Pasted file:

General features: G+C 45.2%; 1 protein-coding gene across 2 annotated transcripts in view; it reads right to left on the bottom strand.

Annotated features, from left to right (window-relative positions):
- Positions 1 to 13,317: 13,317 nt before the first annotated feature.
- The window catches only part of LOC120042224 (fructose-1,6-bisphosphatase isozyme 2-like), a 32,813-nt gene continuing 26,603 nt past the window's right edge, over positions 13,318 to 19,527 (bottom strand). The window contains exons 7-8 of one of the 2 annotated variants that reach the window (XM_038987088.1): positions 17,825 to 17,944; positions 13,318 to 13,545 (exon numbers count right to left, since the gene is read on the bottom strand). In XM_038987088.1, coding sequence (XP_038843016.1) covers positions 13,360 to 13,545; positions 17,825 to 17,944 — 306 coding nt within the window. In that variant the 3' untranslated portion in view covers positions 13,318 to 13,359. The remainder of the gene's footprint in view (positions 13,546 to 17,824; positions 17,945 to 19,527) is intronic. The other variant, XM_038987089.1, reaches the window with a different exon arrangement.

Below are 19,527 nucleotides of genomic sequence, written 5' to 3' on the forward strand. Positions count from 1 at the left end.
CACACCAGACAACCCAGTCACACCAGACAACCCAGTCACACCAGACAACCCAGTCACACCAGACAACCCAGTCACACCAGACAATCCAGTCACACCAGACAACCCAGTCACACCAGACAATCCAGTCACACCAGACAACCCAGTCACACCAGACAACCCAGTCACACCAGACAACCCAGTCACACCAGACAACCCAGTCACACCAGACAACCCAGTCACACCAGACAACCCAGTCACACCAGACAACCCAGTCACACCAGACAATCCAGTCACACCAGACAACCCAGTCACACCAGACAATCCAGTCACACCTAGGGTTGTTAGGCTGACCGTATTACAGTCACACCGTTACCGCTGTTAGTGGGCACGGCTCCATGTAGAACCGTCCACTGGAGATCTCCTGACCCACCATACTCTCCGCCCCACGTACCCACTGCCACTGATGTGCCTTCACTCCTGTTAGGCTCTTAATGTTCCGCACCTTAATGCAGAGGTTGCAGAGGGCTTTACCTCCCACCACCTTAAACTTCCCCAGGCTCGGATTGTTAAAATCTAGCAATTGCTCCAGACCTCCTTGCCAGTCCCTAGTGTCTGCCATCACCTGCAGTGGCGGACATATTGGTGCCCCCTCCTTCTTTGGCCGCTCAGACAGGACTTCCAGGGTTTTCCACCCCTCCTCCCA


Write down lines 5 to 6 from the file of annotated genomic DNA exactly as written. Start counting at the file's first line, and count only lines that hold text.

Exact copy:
Below are 19,527 nucleotides of genomic sequence, written 5' to 3' on the forward strand. Positions count from 1 at the left end.
CACACCAGACAACCCAGTCACACCAGACAACCCAGTCACACCAGACAACCCAGTCACACCAGACAACCCAGTCACACCAGACAATCCAGTCACACCAGACAACCCAGTCACACCAGACAATCCAGTCACACCAGACAACCCAGTCACACCAGACAACCCAGTCACACCAGACAACCCAGTCACACCAGACAACCCAGTCACACCAGACAACCCAGTCACACCAGACAACCCAGTCACACCAGACAACCCAGTCACACCAGACAATCCAGTCACACCAGACAACCCAGTCACACCAGACAATCCAGTCACACCTAGGGTTGTTAGGCTGACCGTATTACAGTCACACCGTTACCGCTGTTAGTGGGCACGGCTCCATGTAGAACCGTCCACTGGAGATCTCCTGACCCACCATACTCTCCGCCCCACGTACCCACTGCCACTGATGTGCCTTCACTCCTGTTAGGCTCTTAATGTTCCGCACCTTAATGCAGAGGTTGCAGAGGGCTTTACCTCCCACCACCTTAAACTTCCCCAGGCTCGGATTGTTAAAATCTAGCAATTGCTCCAGACCTCCTTGCCAGTCCCTAGTGTCTGCCATCACCTGCAGTGGCGGACATATTGGTGCCCCCTCCTTCTTTGGCCGCTCAGACAGGACTTCCAGGGTTTTCCACCCCTCCTCCCA